Depending on the ingredients, I have heard that better quality ice cream tends to melt at a slower rate. This definitely offers room for some good comfortable conversation between your companion(s). I am a strong believer in the idea that food are symbols of socialisation and they can bring people together – provided people partake in the act of eating together, of course. And good conversations are always a plus.
I also prefer ice cream in a cup than in a cone. I think when ice cream is served in a cone, it distracts whoever is biting into it from appreciating its natural flavour and texture. Ice cream, like coffee, should be consumed on its own, without the caramel crunchiness of cheap biscuit cones or sprinkles. I will make an exception for ice cream being served on hot waffles – that leaves you with a choice to either eat the dessert on its own, or let the waffles enhance the flavour of the dessert.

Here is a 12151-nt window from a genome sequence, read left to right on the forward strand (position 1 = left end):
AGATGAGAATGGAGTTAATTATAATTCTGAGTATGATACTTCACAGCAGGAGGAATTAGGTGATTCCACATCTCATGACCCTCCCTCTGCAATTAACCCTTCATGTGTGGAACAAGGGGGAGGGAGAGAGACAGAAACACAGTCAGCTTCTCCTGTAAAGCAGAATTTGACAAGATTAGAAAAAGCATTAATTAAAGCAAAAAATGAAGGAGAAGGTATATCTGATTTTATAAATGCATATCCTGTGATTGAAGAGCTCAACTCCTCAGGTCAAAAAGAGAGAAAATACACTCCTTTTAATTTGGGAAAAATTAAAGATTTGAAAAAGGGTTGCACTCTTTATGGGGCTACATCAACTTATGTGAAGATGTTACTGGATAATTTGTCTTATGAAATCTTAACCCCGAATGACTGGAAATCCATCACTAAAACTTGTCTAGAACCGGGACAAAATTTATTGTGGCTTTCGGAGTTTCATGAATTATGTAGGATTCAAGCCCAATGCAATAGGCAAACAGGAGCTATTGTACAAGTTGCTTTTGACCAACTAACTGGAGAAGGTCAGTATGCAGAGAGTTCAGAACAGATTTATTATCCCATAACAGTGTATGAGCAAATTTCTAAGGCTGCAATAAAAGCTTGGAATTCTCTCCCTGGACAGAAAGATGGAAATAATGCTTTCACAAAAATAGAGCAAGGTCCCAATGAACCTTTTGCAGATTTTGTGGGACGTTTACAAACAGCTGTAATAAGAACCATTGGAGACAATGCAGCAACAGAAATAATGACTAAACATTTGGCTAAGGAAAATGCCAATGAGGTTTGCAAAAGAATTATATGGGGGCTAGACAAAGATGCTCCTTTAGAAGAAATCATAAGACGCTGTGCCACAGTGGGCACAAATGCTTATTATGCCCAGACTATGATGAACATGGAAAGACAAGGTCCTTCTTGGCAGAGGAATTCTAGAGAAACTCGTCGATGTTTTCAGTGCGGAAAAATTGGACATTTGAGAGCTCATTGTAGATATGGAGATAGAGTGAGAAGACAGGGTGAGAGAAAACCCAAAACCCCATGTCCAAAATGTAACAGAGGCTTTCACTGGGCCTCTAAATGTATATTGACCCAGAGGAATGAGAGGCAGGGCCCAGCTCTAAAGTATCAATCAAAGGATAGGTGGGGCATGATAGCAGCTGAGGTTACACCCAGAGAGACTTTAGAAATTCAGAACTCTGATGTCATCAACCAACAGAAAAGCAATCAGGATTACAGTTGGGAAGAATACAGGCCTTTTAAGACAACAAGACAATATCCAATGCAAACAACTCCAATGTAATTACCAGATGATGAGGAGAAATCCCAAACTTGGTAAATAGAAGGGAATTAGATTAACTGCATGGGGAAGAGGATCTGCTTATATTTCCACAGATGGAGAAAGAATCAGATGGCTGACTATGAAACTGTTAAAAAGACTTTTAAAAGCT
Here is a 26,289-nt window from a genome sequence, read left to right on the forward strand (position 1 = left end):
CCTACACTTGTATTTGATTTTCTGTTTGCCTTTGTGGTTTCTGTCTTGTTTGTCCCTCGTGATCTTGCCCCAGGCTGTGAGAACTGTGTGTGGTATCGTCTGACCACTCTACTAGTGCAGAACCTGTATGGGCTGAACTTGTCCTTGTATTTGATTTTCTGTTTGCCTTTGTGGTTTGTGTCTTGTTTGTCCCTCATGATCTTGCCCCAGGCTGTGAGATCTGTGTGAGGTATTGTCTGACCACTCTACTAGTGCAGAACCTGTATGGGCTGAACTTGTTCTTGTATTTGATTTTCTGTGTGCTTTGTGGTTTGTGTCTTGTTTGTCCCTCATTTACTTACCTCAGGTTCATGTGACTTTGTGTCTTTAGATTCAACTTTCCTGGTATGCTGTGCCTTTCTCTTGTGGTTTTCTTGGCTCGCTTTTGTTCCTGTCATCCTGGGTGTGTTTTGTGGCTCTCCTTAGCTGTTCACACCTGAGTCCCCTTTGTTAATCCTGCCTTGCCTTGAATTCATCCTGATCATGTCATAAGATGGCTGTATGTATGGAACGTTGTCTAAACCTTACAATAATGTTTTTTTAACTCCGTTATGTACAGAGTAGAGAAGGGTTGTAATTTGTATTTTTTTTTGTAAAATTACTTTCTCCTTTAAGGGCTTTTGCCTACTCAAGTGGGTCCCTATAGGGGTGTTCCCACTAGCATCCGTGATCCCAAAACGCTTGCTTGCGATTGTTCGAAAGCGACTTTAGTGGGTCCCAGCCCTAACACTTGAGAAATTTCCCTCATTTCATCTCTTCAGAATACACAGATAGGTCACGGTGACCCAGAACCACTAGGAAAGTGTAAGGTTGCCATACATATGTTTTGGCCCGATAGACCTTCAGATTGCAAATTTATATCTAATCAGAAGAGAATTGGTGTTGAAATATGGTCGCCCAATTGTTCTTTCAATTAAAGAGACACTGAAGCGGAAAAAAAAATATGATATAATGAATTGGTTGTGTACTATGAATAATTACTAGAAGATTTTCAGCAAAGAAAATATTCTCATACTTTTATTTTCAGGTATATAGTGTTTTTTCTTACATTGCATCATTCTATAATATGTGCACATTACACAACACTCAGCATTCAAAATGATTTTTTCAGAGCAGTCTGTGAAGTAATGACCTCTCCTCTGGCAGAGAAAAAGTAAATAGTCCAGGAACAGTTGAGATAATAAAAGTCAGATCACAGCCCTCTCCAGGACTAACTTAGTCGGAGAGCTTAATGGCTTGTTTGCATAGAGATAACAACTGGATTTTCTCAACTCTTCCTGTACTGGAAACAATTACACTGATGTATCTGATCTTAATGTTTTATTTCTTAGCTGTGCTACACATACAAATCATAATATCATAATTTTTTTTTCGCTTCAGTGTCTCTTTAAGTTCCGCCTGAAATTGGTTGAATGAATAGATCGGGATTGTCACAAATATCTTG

When I was a kid, I always licked my ice cream. My parents would come around and ask to “try my flavour”, and over time I learned to reject their advances by running away. Most of the time “trying my flavour” would constitute biting a humongous bite into the dessert, leaving a gaping hole in the ice cream, making me feel extremely painful and sad as a child. Now that I am older, I appreciate spooning ice cream into my mouth instead of licking or biting it. I can decide on the right amount of ice cream to put in my mouth on top of my tongue… and it also gives me the option of eating it at a faster or slower pace.
Well, am I crazy, to just love ice cream for the magnificent dessert it simply is on its own? Sometimes I feel all it takes to make a wrong day right is to dig into a few mouthfuls of ice cream from a tub in the freezer with a metal spoon, for the cool dessert to transport you into somewhere completely fantastical and heavenly.
“We zingged.” – hahaha.